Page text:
1. I, and presumably she, understand English, however x, n, npm, spd are not English words. You should write them out.

Actually, you should do this even if the readers of your code aren't beginners, as you can get an understanding of what the variable is if it has a good name. Say for example sum_positive_divisors.

2. You expect a beginner to grasp 15 different keywords / functions off the bat. With pretty much no comments on what they do. I'd genuinely be surprised if they can grasp what it's doing 100%. Do you expect to sit down with them and explain what everything does? If not you need to break them in. Only teach them a couple of things over the space of a little while. Don't expect them to know all the things as soon as they start.

And so keeping new things to learn to a minimum, you can get:

while True:
user_number = int(input("Enter your n: "))

if user_number < 0:
user_number = -user_number

if user_number < 8128:
original_number = user_number
while True:
user_number = user_number + 1
sum_positive_divisors = 1
divisor = 2
while divisor < user_number:
if user_number % divisor == 0:
sum_positive_divisors = sum_positive_divisors + 1

if user_number == sum_positive_divisors:
print("The next perfect number after", original_number, "is", user_number)
break


I didn't put any comments, as I don't really know what you'd expect of the person you're helping out.

This is not specific to Python: Avoid magic numbers. There are no constants in Python. Upper case names are used for variables used as constants. The magic number 8128 should be replaced by a variable, e.g.

HIGHEST_NUMBER_ALLOWED=8128
...
if x < HIGHEST_NUMBER_ALLOWED:
break
print("Oh. Finding perfect numbers is hard. Choose a number lower than {0}. Plz."
.format(HIGHEST_NUMBER_ALLOWED))


Also I would shift the whole user interaction out of the function that does the calculation.

    if n == spd:
return(n)
....
print("The next perfect number after", org, "is", npn(n))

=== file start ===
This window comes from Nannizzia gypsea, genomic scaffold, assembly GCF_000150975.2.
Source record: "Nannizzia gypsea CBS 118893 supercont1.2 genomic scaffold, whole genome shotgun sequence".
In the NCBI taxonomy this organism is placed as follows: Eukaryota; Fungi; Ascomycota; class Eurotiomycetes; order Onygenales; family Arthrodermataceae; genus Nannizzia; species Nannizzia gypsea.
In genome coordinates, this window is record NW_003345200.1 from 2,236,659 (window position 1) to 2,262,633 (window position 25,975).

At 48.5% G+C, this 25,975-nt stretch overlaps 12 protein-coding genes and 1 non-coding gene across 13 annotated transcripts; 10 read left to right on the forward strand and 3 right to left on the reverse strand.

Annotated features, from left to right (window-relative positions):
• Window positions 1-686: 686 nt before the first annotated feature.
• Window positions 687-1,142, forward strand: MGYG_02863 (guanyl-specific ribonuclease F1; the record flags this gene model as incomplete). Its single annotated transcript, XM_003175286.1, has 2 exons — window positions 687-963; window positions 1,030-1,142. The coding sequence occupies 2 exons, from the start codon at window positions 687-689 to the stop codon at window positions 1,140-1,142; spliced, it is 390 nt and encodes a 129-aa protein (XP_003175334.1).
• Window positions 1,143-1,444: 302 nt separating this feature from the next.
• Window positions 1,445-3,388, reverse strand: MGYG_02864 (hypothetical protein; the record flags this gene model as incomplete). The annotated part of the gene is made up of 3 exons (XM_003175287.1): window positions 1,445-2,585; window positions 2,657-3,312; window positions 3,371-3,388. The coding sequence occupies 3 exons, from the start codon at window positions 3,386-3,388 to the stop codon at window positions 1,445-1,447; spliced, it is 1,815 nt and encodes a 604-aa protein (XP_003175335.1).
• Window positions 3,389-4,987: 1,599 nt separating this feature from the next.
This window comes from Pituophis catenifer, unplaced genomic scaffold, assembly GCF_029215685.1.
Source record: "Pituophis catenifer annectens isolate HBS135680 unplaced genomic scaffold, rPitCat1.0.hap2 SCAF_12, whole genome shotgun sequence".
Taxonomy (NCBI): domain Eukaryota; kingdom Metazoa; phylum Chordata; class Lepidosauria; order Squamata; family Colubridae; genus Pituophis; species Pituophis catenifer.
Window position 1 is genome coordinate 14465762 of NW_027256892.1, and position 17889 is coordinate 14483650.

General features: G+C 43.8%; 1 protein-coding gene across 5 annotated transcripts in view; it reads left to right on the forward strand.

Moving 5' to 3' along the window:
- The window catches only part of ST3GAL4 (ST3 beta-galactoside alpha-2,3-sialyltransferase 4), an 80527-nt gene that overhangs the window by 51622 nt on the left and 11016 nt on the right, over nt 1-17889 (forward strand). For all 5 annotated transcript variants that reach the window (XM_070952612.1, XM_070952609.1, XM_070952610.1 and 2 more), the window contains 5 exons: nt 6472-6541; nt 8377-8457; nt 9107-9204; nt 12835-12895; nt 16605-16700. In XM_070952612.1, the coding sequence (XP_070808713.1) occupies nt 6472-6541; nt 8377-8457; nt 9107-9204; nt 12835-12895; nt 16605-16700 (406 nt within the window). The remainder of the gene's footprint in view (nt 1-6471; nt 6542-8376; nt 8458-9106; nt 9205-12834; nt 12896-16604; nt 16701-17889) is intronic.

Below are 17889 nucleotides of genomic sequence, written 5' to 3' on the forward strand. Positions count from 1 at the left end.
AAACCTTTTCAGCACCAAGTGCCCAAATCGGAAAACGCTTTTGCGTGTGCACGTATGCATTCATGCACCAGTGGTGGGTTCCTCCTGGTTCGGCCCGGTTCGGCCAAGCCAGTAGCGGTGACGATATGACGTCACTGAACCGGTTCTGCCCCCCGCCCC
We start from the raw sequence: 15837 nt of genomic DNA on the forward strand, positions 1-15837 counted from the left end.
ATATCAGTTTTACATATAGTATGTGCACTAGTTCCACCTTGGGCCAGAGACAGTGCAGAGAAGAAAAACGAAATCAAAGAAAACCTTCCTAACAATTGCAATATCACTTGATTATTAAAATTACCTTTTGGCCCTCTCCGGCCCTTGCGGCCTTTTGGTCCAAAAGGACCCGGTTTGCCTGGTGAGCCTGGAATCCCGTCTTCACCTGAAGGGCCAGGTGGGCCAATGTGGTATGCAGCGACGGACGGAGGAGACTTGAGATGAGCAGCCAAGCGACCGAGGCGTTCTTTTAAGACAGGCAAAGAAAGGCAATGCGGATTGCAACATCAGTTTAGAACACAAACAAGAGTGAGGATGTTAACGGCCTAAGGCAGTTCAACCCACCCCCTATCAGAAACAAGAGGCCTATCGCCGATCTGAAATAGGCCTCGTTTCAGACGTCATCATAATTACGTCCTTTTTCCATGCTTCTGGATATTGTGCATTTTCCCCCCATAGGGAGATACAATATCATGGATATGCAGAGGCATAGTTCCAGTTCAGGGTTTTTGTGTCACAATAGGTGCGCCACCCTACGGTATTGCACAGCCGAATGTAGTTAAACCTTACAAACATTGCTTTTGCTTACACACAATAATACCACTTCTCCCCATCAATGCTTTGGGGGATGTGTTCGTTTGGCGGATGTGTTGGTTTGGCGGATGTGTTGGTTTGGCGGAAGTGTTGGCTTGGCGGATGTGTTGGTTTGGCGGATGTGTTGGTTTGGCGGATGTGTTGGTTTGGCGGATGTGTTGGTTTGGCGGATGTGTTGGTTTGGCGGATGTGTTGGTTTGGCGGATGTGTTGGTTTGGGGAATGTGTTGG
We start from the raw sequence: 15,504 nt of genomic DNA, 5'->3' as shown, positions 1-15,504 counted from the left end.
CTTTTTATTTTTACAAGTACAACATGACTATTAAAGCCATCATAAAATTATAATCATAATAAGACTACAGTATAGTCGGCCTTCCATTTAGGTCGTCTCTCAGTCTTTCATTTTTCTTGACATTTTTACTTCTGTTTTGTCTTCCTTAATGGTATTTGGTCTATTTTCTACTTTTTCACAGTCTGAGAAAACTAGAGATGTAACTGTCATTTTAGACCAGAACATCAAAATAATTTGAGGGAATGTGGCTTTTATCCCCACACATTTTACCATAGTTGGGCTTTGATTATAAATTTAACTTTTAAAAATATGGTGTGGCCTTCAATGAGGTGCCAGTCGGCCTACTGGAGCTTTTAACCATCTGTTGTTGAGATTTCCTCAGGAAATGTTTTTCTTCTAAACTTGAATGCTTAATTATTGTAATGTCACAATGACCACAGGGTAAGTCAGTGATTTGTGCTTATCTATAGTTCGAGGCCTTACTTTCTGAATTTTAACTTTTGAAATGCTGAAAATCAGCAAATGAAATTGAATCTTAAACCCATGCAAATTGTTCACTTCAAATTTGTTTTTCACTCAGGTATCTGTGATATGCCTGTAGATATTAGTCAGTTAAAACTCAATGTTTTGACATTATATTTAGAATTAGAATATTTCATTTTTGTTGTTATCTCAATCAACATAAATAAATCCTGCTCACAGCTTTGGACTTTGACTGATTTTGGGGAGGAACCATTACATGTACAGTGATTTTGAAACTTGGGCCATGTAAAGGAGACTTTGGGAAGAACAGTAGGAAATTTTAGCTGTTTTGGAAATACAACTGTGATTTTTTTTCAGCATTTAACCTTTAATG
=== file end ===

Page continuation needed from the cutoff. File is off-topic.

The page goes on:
Therefore I would change the function description to

def npn(n):
""" Returns the next perfect number after positive integer n"""


There is no need to epand the docstring over two lines , but if it pleases you more, it is ok, too.

If you expect a positive integer as input you should test if the input is a positive integer. You are tricky and allow negative integers and in your function you turn them to positive ones. But now you have the problem that the user may have input a number smaller than -8128 and now your function may have to handle numbers larger than 8128. So I think you should check the user input carefully and reject negative numbers. In the function you can assume that the input is as you define. You can validate your assumption by using asserts e.g.

def npn(n):
...
assert(type(n)=='int')
assert(n>=0)


Maybe you should revert your test logic, the correct input is processed at the end of the input loop. That makes it easier to add checks.

while True:
try:
x = int(input("Enter your n: "))
except ValueError:
print("n should be a postive integer!")
continue
if x > 8128:
print("Oh. Finding perfect numbers is hard. Choose a lower number. Plz.")
continue
if x <1:
print("Choose a positive number. Plz.")
continue
# input is fine
break


This is more consistent and it is more clear how the loop works:

• wrong input: continue
• right input: break

And of course better variable and function names: longer, descriptive names.

I checked your program with http://pep8online.com and it does not complain anything. (PEP 8 is the Style Guide for Python Code)